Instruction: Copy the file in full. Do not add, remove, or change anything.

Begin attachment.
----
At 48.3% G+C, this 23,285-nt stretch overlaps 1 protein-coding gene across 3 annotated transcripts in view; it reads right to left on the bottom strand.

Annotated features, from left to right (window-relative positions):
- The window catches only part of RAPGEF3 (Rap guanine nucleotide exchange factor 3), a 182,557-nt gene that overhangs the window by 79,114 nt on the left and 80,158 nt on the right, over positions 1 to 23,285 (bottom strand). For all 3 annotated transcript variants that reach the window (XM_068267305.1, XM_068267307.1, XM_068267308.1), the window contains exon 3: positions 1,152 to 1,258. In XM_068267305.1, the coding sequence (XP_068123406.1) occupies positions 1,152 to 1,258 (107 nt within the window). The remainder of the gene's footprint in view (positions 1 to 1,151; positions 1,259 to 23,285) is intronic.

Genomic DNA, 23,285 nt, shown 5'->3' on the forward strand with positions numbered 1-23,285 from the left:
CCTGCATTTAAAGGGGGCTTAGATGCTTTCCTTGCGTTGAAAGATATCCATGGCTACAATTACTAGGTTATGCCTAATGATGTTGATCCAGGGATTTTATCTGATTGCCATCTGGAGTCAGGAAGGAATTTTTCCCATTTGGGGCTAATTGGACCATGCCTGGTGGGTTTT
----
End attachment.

At 48.3% G+C, this 23,285-nt stretch overlaps 1 protein-coding gene across 3 annotated transcripts in view; it reads right to left on the bottom strand.

Annotated features, from left to right (window-relative positions):
- The window catches only part of RAPGEF3 (Rap guanine nucleotide exchange factor 3), a 182,557-nt gene that overhangs the window by 79,114 nt on the left and 80,158 nt on the right, over positions 1 to 23,285 (bottom strand). For all 3 annotated transcript variants that reach the window (XM_068267305.1, XM_068267307.1, XM_068267308.1), the window contains exon 3: positions 1,152 to 1,258. In XM_068267305.1, the coding sequence (XP_068123406.1) occupies positions 1,152 to 1,258 (107 nt within the window). The remainder of the gene's footprint in view (positions 1 to 1,151; positions 1,259 to 23,285) is intronic.

Genomic DNA, 23,285 nt, shown 5'->3' on the forward strand with positions numbered 1-23,285 from the left:
CCTGCATTTAAAGGGGGCTTAGATGCTTTCCTTGCGTTGAAAGATATCCATGGCTACAATTACTAGGTTATGCCTAATGATGTTGATCCAGGGATTTTATCTGATTGCCATCTGGAGTCAGGAAGGAATTTTTCCCATTTGGGGCTAATTGGACCATGCCTGGTGGGTTTT